question must be investigated against the background
once apparent in the profile view of the bust (fig .2), The
of Amarna art per se. According to current scholarship,
conver#ng diagnonal contours of the neck and crown
Amarna art experienced principalty two stylistic phases,
meet to form an angle that juts forward. To these stylistic
rvhich for the purposes of this study may be
and compositional features is addd, finallv, the
characterized as a "radical" early style and a more
"modetate" late style. An example of a representation physiognomy whose individual elements have been
of King Akhenaten in the early style is illustrated in figure integrated into a metrological system. But in spite of this
constructed element and although any mekological
3; figure 4 depicts him in the late style. The rendeti^g
of the physiognomy in figure 3 is so far removed from system as such is not full of life but simply the
realif as to be unbelievable, while in figure 4 it is clearly embodiment of a certain numerical order, Borchardt's
conspicuous but believable. In both cases it is a matter description of the bust as "lifelike" rings true.
of the same physiognomic forms, expressed by curved
lines and spherical volumes, but rendered either in a
(Editor's Note: This article originally appeared under the title
"radical" style or a "moderate" one. The physiognomy- "Nofretete-eine Schnheit vom Reissbrett?" in the Mttseums
a long, thin and arched neck, a narrow face, a hangi.g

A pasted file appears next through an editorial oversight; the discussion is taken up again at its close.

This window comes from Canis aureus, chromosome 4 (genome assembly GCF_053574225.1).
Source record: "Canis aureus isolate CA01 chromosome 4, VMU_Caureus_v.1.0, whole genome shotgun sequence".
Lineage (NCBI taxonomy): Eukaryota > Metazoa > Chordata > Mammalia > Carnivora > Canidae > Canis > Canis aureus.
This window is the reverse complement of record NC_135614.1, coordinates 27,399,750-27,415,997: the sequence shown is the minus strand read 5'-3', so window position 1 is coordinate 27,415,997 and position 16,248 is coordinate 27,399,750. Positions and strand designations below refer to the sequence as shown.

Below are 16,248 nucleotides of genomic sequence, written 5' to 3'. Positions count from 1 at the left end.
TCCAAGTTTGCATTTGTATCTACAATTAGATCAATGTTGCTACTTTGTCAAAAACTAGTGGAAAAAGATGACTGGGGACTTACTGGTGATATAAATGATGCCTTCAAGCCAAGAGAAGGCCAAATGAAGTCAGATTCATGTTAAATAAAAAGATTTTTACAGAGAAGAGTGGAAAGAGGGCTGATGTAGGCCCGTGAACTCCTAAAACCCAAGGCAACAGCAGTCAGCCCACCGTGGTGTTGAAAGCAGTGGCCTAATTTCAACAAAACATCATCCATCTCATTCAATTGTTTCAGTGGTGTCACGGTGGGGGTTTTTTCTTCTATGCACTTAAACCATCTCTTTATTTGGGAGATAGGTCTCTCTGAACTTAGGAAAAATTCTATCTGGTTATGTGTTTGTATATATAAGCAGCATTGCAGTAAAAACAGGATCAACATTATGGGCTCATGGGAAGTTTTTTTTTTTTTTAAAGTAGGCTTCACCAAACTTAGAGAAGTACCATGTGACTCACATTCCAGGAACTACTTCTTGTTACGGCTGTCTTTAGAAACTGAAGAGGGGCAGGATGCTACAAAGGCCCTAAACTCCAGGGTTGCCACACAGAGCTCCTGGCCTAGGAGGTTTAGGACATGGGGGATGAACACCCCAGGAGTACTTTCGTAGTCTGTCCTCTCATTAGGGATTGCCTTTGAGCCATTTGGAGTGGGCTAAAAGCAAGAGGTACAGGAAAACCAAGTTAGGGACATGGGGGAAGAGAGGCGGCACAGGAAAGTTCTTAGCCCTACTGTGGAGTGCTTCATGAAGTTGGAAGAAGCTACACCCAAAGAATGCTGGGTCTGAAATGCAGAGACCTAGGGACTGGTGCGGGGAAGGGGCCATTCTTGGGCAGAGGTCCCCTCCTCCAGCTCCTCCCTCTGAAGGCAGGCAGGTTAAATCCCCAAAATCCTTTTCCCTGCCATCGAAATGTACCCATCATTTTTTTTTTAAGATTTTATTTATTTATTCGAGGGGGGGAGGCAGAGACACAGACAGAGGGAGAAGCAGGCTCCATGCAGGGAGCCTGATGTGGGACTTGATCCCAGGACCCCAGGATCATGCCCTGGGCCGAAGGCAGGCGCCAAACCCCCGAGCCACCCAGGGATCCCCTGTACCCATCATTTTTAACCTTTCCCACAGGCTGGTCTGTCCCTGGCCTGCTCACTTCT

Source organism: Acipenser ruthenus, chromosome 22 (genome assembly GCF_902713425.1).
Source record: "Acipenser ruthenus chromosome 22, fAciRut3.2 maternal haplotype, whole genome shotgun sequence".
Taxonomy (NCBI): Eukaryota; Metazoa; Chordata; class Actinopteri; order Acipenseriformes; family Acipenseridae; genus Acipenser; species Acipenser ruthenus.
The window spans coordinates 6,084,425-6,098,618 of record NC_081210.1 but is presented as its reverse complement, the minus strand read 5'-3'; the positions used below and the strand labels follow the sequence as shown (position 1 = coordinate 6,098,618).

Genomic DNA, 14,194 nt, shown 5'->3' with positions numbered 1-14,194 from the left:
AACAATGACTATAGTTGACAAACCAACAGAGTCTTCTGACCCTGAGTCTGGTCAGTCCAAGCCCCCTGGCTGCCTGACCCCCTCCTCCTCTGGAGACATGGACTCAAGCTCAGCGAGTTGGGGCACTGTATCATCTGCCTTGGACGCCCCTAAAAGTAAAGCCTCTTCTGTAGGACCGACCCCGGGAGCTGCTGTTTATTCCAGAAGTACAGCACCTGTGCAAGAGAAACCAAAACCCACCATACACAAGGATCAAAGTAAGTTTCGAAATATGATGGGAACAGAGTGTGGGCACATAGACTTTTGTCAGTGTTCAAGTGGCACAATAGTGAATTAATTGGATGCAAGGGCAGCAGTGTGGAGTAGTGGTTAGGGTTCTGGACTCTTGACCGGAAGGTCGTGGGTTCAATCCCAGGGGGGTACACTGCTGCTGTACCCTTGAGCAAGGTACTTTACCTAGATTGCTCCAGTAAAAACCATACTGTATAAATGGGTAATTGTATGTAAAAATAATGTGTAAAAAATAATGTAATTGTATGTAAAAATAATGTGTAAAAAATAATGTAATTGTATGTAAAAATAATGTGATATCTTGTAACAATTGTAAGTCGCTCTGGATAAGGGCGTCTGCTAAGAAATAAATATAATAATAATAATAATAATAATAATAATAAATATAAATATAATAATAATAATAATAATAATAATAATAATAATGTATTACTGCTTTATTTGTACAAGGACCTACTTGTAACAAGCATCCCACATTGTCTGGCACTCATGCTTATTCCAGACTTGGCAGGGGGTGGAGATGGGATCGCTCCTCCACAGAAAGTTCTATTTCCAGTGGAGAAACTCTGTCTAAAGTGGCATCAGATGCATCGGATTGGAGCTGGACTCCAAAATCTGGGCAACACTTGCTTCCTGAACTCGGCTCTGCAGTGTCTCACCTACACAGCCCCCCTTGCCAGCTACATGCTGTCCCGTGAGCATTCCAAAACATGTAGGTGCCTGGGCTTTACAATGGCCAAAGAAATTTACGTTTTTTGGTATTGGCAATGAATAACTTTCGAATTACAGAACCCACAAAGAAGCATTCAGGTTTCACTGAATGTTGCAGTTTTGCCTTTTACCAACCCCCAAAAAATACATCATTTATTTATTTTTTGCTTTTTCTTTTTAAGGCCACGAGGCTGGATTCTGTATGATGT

lournal (April 1989) of the Museumpdogogischer Dienst
Berlin. It is re-published here with permission. Ordering cf
chin, thick lips, a nose with a knobby tip, a receding
the figures is different here from the origrnal.)
forehe dd, slanted eyes and sunken cheeks-lend
themselves to exaggeration in the "radical" style
About the Author: Dr. Rolf Krauss is librarian oi the
epitomized by figure 3. In figure 4 we encounter the
Agyptisches Museum-Charlottenburg in Berlin and the author
same forms, but they have been realized in the
of numerous scholarlv articles, particularly on the Amarna
"moderate" sfle. The "lifelike" impression created by period of which he is regarded as a leading expert. He is
both depictions of Akhenaten is obvious. Evidently,
married to Dr. Marianne Eaton-Krauss, herself a wellBorchardt's characterization of the lrlefertiti bust as the published Amarna scholar, who kindly translatecl Dr. Krauss's
"most lifelike rvork of Egyptian art" actually upplies to article for its English-language publication in ttris journal.